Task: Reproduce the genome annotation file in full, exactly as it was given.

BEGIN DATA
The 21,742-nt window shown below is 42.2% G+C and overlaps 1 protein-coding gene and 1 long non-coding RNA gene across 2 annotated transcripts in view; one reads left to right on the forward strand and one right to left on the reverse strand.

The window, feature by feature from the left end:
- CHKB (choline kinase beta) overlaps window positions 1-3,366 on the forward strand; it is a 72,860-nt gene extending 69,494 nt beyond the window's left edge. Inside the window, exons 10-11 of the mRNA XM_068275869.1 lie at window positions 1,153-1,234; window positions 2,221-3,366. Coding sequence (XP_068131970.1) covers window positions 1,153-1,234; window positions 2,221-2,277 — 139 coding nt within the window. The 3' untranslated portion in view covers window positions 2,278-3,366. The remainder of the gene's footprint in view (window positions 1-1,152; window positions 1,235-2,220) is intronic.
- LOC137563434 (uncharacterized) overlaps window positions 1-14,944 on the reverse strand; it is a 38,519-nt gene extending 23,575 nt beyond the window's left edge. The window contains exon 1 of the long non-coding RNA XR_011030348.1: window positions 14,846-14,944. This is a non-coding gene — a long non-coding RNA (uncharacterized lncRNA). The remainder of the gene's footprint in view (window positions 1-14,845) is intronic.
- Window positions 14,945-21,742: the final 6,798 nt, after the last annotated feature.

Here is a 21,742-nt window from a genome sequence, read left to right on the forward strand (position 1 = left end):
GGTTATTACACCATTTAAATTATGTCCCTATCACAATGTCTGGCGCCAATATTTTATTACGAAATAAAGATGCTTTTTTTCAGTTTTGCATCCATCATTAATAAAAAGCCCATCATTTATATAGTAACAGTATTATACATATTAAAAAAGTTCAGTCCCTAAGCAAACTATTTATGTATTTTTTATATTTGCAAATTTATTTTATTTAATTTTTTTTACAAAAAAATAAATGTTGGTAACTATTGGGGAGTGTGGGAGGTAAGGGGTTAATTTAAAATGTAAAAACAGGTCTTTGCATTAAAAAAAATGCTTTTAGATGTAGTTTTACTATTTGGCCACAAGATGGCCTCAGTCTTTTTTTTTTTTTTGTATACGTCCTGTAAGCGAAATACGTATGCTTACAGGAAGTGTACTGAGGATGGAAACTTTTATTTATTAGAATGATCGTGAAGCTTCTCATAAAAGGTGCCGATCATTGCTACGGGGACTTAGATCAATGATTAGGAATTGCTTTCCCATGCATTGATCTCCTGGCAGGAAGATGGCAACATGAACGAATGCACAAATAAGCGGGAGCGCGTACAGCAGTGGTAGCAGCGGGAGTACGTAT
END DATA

The 21,742-nt window shown below is 42.2% G+C and overlaps 1 protein-coding gene and 1 long non-coding RNA gene across 2 annotated transcripts in view; one reads left to right on the forward strand and one right to left on the reverse strand.

The window, feature by feature from the left end:
- CHKB (choline kinase beta) overlaps window positions 1-3,366 on the forward strand; it is a 72,860-nt gene extending 69,494 nt beyond the window's left edge. Inside the window, exons 10-11 of the mRNA XM_068275869.1 lie at window positions 1,153-1,234; window positions 2,221-3,366. Coding sequence (XP_068131970.1) covers window positions 1,153-1,234; window positions 2,221-2,277 — 139 coding nt within the window. The 3' untranslated portion in view covers window positions 2,278-3,366. The remainder of the gene's footprint in view (window positions 1-1,152; window positions 1,235-2,220) is intronic.
- LOC137563434 (uncharacterized) overlaps window positions 1-14,944 on the reverse strand; it is a 38,519-nt gene extending 23,575 nt beyond the window's left edge. The window contains exon 1 of the long non-coding RNA XR_011030348.1: window positions 14,846-14,944. This is a non-coding gene — a long non-coding RNA (uncharacterized lncRNA). The remainder of the gene's footprint in view (window positions 1-14,845) is intronic.
- Window positions 14,945-21,742: the final 6,798 nt, after the last annotated feature.

Here is a 21,742-nt window from a genome sequence, read left to right on the forward strand (position 1 = left end):
GGTTATTACACCATTTAAATTATGTCCCTATCACAATGTCTGGCGCCAATATTTTATTACGAAATAAAGATGCTTTTTTTCAGTTTTGCATCCATCATTAATAAAAAGCCCATCATTTATATAGTAACAGTATTATACATATTAAAAAAGTTCAGTCCCTAAGCAAACTATTTATGTATTTTTTATATTTGCAAATTTATTTTATTTAATTTTTTTTACAAAAAAATAAATGTTGGTAACTATTGGGGAGTGTGGGAGGTAAGGGGTTAATTTAAAATGTAAAAACAGGTCTTTGCATTAAAAAAAATGCTTTTAGATGTAGTTTTACTATTTGGCCACAAGATGGCCTCAGTCTTTTTTTTTTTTTTGTATACGTCCTGTAAGCGAAATACGTATGCTTACAGGAAGTGTACTGAGGATGGAAACTTTTATTTATTAGAATGATCGTGAAGCTTCTCATAAAAGGTGCCGATCATTGCTACGGGGACTTAGATCAATGATTAGGAATTGCTTTCCCATGCATTGATCTCCTGGCAGGAAGATGGCAACATGAACGAATGCACAAATAAGCGGGAGCGCGTACAGCAGTGGTAGCAGCGGGAGTACGTAT